Not every volunteer agrees exactly about the right way to manage the club. There are many opinions, but the important thing is that they are there, and the kids are getting exposure to computer programming and they get to socialize and work with other kids. We try to make computer programming fun and cool, and provide an environment where kids can experiment and learn. Everyone goes at their own pace, and we just want to provide a place were they can get exposure, and kids can socialize with other kids who are interested in computer programming and computer science. Also the kids are learning to work in teams, and the kids often teach other kids how to do things like upload music or images or video or how an “if block” or “for ever block” works. It is awesome to hear kids helping other kids. The best thing for me to hear is one kid ask “Hey how did you do that?” And see one child mentor another child. This is the environment we want to foster and it looks like we are having some success. I’d like to see some of the ways kids teach each other tricks for the XBox or minecraft get changed to kids teaching each other to program. There are many kids who study and program outside of the club. Our main goal is to start the fire, and see where it takes them. 


In our day and age, knowledge of how a computer works and the logic of programming is increasingly a basic literacy. Not everyone needs to be a programmer, but every child can benefit from learning a bit more about how a computer works since our lives are surrounded with computing devices. Be it smart phone, smart TVs, tablets, laptops, desktops, and more, they are surrounded with devices that are more powerful than supercomputers from a few decades ago. It is no longer an oddity but a commonality of our age. Preparing our youth for tomorrow should include some basic instruction in computer programming.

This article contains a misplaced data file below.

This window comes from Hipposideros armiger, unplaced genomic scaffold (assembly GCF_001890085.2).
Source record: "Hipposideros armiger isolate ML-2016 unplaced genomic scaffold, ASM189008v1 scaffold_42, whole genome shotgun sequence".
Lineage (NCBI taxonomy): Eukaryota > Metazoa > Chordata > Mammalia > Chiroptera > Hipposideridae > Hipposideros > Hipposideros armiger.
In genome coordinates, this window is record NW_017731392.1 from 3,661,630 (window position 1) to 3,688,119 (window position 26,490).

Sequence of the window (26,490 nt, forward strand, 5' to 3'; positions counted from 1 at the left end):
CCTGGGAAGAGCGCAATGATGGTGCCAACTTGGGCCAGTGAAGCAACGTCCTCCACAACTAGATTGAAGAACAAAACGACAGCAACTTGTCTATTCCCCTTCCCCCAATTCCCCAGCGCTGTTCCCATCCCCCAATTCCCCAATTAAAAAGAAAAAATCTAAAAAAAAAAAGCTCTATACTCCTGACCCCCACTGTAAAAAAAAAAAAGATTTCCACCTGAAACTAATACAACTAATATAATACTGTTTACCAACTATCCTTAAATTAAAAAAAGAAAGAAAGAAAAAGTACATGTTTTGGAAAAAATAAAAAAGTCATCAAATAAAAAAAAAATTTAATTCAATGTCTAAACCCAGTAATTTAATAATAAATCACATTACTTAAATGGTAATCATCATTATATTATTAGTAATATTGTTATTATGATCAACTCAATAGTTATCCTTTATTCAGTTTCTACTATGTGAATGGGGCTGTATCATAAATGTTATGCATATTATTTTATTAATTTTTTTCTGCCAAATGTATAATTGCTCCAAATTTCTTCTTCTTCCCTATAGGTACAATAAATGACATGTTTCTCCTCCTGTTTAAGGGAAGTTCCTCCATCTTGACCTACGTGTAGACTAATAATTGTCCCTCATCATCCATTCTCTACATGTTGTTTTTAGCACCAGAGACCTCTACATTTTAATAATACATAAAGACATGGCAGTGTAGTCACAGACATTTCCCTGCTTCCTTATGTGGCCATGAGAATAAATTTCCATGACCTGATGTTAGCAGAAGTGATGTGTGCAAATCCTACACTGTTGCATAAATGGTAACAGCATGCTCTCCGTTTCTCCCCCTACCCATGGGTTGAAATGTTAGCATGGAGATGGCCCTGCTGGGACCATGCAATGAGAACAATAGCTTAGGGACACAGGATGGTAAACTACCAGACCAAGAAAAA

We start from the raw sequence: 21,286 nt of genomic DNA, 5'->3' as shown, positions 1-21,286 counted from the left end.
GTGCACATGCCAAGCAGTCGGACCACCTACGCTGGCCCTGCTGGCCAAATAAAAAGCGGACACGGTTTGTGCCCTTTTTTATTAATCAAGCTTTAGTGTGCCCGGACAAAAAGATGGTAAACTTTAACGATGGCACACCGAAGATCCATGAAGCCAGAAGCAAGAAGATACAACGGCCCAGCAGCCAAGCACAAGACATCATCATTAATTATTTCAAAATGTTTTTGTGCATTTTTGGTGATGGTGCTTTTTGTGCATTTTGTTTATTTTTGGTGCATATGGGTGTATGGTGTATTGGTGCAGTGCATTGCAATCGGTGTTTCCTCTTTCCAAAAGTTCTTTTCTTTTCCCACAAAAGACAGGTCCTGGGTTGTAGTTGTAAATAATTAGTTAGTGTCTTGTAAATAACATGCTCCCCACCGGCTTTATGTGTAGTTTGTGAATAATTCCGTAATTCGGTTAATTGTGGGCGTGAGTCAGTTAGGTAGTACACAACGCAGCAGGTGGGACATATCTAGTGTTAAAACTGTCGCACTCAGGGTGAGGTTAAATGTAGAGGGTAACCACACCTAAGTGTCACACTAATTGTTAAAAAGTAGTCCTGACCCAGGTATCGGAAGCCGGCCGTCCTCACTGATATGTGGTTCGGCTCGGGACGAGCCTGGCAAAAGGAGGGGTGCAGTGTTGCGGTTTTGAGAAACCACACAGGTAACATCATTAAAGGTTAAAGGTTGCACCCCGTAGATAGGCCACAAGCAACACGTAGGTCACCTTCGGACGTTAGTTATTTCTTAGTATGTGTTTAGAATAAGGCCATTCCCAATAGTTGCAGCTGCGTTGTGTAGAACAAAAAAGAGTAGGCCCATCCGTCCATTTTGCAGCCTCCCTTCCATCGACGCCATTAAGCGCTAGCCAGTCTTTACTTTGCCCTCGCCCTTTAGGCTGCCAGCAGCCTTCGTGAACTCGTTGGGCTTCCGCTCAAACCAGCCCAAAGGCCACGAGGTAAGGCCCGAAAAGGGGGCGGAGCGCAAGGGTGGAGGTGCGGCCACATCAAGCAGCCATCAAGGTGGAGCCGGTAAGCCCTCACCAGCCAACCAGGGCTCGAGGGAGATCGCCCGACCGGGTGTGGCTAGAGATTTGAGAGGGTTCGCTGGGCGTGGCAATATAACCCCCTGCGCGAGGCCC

Skills like computer programming can engage students in math and science who would not usually be interested in academics.To write better programs, you need to learn new tricks, and the new tricks are found in algebra, trig, statistics, etc. books.

Programming is a real world skill that can inculcate some kids with an appreciation of logic, math and science who might not get it through traditional means. Learning programming augments and encourages academics by allowing kids to see and build real world application of math and science that they can interact with.

Not every child has a love for academics, I speak from experience when I say my love of education started with computing and electronics. Building circuits and programs, and then seeing the equations results in a working product that I could use and interact with inspired me. It awoke my desire to learn more. I believe that computer programming can get children who might not be academically inclined to develop an interests in Math and science. I know that it was for me. My first experience with computer programming was when I was ten years old at the YMCA in Owen Hills Maryland. I wanted to share my love of computer programming with kids that were my age when I was introduced to it. These kids are a lot sharper than I was at that age and are much more familiar with computers than I was at that age.